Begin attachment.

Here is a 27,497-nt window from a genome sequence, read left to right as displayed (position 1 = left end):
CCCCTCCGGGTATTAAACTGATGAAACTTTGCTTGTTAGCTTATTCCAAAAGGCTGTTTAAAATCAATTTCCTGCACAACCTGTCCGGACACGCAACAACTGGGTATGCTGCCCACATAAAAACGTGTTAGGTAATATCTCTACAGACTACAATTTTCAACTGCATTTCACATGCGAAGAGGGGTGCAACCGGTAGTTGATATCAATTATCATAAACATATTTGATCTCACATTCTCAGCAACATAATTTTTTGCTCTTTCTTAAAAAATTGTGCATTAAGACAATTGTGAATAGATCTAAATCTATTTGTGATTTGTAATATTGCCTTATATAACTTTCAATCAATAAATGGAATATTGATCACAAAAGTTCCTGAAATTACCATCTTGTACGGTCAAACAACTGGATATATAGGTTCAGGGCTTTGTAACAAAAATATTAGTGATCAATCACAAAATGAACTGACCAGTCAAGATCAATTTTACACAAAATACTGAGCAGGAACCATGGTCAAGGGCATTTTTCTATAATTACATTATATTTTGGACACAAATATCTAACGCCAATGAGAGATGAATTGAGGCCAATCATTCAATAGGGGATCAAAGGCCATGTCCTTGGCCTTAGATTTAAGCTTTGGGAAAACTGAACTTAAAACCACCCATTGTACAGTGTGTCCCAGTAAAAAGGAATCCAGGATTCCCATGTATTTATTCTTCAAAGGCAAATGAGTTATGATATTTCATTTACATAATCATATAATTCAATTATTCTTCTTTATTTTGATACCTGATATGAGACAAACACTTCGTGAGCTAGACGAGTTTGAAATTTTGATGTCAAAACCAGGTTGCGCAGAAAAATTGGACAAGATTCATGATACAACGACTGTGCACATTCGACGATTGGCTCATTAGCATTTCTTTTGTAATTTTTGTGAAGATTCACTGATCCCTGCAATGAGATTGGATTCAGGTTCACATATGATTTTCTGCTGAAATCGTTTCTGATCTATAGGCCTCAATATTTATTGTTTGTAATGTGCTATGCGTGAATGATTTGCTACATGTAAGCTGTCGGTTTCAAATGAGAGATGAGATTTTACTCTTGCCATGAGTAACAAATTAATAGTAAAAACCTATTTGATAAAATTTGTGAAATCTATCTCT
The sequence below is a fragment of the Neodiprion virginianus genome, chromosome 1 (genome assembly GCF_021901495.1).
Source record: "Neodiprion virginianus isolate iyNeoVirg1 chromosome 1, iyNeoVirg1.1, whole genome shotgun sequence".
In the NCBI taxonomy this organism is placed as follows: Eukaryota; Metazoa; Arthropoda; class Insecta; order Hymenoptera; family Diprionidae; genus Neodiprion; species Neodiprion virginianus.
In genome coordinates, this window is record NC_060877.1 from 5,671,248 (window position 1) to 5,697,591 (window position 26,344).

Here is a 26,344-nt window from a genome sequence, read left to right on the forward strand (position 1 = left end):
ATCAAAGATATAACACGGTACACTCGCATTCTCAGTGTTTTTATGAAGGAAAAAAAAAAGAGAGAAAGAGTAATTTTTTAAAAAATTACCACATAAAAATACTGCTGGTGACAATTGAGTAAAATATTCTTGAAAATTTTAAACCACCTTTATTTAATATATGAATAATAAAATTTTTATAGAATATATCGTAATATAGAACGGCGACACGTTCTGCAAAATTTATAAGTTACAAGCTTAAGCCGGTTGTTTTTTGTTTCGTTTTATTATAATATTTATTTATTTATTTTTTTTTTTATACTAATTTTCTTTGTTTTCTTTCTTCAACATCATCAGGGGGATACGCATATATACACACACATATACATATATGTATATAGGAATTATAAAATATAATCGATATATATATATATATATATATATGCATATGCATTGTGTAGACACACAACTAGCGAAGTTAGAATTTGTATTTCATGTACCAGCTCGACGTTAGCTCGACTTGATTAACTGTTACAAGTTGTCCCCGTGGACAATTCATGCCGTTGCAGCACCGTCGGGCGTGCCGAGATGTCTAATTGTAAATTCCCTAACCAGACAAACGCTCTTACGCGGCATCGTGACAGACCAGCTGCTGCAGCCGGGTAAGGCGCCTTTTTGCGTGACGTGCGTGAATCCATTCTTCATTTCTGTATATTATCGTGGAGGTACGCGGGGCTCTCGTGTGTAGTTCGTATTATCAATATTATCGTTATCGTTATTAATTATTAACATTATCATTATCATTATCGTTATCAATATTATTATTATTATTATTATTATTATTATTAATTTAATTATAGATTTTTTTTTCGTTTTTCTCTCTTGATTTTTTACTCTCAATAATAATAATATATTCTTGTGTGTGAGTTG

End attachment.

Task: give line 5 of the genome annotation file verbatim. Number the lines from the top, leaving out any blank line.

In the NCBI taxonomy this organism is placed as follows: Eukaryota; Metazoa; Arthropoda; class Insecta; order Hymenoptera; family Diprionidae; genus Neodiprion; species Neodiprion virginianus.